The mechanism of pericyte damage is now also known: these cells secrete the ApoE4 protein, which activates the protein cyclophilin A (CypA). This triggers a downstream signaling pathway that involves the activation of the inflammatory protein matrix metalloproteinase-9 (MMP9) in pericytes and possibly also in endothelial cells (4). This leads to an interruption of the connections between adjacent endothelial cells, which ultimately results in the disruption of the BBB in the hippocampus and parahippocampus. This mechanism is illustrated in the following figure (modified after Ref. 4):

Illustration Gen

These observations thus shed new light on ApoE4, and contradicts the widely held idea that this gene variant contributes to Alzheimer’s disease simply by promoting Aβ and Tau accumulation. 

Instead, the malfunctioning of the BBB seems to be responsible for the fact that ApoE4 carriers are susceptible to Alzheimer’s disease. This would also explain why ApoE4 carriers have a worse prognosis after a stroke or craniocerebral trauma than carriers of other ApoE variants (5). 

Interestingly, these early mechanisms that trigger the cognitive impairment seem to be different among  ApoE4 and ApoE3 carriers. It is possible that activation of the CypA pathway and damage to pericytes in ApoE3 carriers are not  involved in cognitive impairment. However, it remains unclear, whether a leaking BBB caused by pericyte-independent factors such as endothelial cell damage by Aβ (6) contributes to cognitive impairment in ApoE3 carriers . Many other questions also remain unanswered, such as whether and how BBB degradation directly leads to cognitive impairment, or whether it is a cause or a consequence of the disease process. The role of the BBB in ApoE2 carriers, which was not investigated in the present study, is also still unknown. But the research results shed more light on understanding the role of the ApoE4 gene. It may be possible to diagnose people  with the ApoE4 gene at an early stage  by examining the brain vessels, and individualized   therapy approaches could be taken early to effectively counteract premature cognitive decline.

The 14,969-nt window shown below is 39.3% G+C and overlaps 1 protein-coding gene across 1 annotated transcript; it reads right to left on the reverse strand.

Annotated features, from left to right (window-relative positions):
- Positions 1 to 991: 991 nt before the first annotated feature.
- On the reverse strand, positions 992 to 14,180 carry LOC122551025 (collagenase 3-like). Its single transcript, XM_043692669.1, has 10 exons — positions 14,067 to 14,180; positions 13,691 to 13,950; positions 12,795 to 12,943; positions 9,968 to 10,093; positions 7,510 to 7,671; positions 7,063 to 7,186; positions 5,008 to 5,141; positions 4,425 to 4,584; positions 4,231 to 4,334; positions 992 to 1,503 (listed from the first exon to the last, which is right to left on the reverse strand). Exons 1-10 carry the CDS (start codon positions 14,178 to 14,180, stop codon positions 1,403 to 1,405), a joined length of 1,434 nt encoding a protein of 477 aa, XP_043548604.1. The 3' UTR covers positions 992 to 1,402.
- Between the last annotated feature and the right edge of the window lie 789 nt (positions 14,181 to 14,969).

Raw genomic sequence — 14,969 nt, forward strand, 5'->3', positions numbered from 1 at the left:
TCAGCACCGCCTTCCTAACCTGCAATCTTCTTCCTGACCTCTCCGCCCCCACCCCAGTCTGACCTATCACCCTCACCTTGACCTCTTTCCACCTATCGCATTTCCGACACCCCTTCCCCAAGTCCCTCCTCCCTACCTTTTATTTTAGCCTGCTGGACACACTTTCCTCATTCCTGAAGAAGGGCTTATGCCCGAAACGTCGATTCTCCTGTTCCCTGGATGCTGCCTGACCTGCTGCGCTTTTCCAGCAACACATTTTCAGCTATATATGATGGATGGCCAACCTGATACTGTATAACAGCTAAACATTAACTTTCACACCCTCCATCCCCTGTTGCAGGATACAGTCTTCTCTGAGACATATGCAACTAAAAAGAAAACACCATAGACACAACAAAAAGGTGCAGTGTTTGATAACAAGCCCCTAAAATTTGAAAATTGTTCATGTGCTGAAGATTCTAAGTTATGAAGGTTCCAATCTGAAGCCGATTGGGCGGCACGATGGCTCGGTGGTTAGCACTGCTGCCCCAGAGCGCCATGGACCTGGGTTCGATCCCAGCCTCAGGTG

Damage to the pericytes that protectively surround the brain capillaries and seal the blood-brain barrier leads to a decline in cognition. In people with the gene variant ApoE4, this breakdown of the blood-brain barrier appears to be accelerated via an inflammatory pathway. This damage to the brain capillaries occurs at a very early stage, even before the tissue loss in the hippocampus occurs and cognition decreases. These new findings may offer the chance of early diagnosis in high-risk patients via the brain vessels, which is a promising approach in the fight against premature cognitive decline.Furthermore, they reinforce that the breakdown of the blood-brain barrier is the triggering mechanism in the pathophysiology of Alzheimer’s disease, being the accumulation of  Aβ  and Tau, secondary events.  


  1. Yamazaki, Y., Zhao, N., Caulfield, T. R., Liu, C.-C. & Bu, G. (2019): Apolipoprotein E and Alzheimer disease: pathobiology and targeting strategies. Nature Rev. Neurol. 15, 501–518
  2. Montagne, A. et al. (2020): ApoE4 leads to blood–brain barrier dysfunction predicting cognitive decline. Nature 581, 71–76
  3. Profaci, C. P., Munji, R. N., Pulido, R. S. & Daneman, R. (2020): The blood–brain barrier in health and disease: Important unanswered questions. J. Exp. Med. 217, e20190062
  4. Ishii, M. & Iadecola, C. (2020): Lipid carrier breaks barrier in Alzheimer’s disease. Nature 581, 31-3
  5. Mahley, R. W., Weisgraber, K. H. & Huang, Y. (2006): Apolipoprotein E4: A causative factor and therapeutic target in neuropathology, including Alzheimer’s disease. Proc. Natl Acad. Sci. USA 103, 5644–5651
  6. Cortes-Canteli, M. & Iadecola (2020): Alzheimer’s Disease and Vascular Aging  C. J. Am. Coll. Cardiol. 75, 942–951